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CS faculty awarded NSF grant for Improving PKI infrastructure

CS faculty awarded NSF grant for Improving PKI infrastructure

Dr. Taejoong Chung, Assistant Professor in CS, has been awarded a new grant.  This grant is titled, “CRII: SaTC Measuring and Improving the Management of Resource Public Key Infrastructure (RPKI)” and seeks to “monitor, analyze, and improve Resource Public Key Infrastructure (RPKI)… of the security protocols in the Internet”.   

CRII: SaTC: Measuring and Improving the Management of Resource Public Key Infrastructure (RPKI)


The Border Gateway Protocol (BGP) is responsible for managing how packets are routed across the Internet by exchanging routing related messages (path announcements) between routers. While the Border Gateway Protocol plays a critical role in the Internet communications, it remains highly vulnerable to many attacks. This is because the protocol was originally designed for each BGP router to trust all protocol related messages, especially path announcements, sent by its neighboring routers. As a result, incorrect and malicious path information would be accepted by routers at face value, potentially leading to destination unreachable problems in the Internet. To address this issue, Resource Public Key Infrastructure (RPKI) was introduced in 2012 to allow routers to verify path announcements in the Border Gateway Protocol. However, today there is a dearth of information available about the vulnerability of the RPKI, and how routers in the Internet have actually deployed and managed it. This project will develop techniques to better understand and improve the management of RPKI, helping to better secure the Internet. Given the early stage of the RPKI protocol, the findings in this project stand a good chance of being integrated to improve the state of the system. The project would train students in related research. The findings of the project would identify what the current security problems of RPKI are and help spur a greater adoption of RPKI by releasing the codes, datasets and analysis tools developed in the project and presenting the research outcomes to other researchers, administrators, and Internet operations related working groups.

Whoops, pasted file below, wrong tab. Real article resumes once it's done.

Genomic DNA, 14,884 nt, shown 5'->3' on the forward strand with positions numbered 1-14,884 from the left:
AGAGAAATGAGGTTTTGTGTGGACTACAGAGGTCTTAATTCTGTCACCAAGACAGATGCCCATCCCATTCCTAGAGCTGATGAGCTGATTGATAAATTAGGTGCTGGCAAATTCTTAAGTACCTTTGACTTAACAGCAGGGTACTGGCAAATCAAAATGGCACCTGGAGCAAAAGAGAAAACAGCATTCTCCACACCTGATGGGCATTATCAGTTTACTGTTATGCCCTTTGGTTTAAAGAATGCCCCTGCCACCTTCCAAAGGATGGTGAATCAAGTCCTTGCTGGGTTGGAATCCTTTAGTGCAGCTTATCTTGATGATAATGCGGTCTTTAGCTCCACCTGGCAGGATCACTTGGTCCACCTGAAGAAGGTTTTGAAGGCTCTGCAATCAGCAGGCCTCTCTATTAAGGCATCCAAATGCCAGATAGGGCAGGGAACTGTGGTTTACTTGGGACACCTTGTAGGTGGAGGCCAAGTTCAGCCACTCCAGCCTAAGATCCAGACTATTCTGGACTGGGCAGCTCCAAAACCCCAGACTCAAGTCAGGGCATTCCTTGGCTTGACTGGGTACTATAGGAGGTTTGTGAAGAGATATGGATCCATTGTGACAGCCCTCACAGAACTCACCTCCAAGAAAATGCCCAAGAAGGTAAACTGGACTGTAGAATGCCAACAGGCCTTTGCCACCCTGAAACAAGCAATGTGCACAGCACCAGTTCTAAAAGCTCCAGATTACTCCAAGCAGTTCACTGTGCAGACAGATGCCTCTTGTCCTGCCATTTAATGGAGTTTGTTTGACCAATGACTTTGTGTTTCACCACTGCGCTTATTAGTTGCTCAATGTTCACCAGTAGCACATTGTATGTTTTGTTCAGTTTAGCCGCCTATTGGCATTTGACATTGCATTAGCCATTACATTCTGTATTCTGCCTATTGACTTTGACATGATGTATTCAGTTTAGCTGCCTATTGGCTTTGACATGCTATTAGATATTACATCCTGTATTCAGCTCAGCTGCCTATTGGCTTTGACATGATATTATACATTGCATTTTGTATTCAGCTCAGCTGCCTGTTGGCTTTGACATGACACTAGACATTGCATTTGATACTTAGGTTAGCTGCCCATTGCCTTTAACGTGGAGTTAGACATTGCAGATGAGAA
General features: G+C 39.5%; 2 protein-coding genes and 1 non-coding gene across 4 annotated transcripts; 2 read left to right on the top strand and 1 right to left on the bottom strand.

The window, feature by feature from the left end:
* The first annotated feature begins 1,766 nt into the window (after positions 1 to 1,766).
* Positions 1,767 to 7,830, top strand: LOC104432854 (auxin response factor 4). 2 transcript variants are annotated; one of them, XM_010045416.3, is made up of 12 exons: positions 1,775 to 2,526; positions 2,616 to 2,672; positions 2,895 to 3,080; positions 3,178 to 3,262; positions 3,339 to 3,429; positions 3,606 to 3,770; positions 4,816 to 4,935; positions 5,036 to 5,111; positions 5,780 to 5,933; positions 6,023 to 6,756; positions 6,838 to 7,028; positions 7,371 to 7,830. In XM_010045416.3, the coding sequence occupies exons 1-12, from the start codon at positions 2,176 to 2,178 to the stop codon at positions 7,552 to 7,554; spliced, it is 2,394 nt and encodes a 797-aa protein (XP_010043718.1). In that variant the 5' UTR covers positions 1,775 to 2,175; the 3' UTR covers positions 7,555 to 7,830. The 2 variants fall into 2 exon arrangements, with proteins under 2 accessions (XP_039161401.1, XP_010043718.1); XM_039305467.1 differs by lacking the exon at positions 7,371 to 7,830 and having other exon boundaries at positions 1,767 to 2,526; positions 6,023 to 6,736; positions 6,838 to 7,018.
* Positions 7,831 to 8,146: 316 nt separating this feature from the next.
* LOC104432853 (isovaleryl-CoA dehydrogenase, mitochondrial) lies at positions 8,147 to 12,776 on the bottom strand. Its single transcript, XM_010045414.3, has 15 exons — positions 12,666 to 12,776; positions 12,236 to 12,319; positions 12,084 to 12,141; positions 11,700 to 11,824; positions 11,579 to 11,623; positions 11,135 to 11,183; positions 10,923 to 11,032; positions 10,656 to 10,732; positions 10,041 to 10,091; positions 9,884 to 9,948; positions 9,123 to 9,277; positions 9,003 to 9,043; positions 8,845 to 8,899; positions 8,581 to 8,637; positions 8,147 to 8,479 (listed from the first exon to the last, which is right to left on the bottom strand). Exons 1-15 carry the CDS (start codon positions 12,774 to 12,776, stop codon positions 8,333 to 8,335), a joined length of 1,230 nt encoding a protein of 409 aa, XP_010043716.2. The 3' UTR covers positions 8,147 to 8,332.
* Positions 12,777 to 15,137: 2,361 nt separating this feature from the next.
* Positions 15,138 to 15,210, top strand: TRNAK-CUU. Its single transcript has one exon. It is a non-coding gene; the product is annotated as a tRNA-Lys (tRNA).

This project has two research foci, each examining the management and improving security challenges of the Resource Public Key Infrastructure. First, the project will analyze existing RPKI repositories from multiple vantage points in an effort to understand how much of actual Border Gateway Protocol feeds in the Internet are verifiable. It will also determine what fraction of routers are actually using RPKI to validate paths. For this focus, the investigators will collaborate with one of the biggest network operators that have the most-peered global networks in existence. Second, the project will develop new techniques to detect misconfigurations of routers and potential security vulnerabilities. For this purpose, the project will host a custom RPKI repository that have multiple invalid routes, which will be used to test RPKI validators or routers.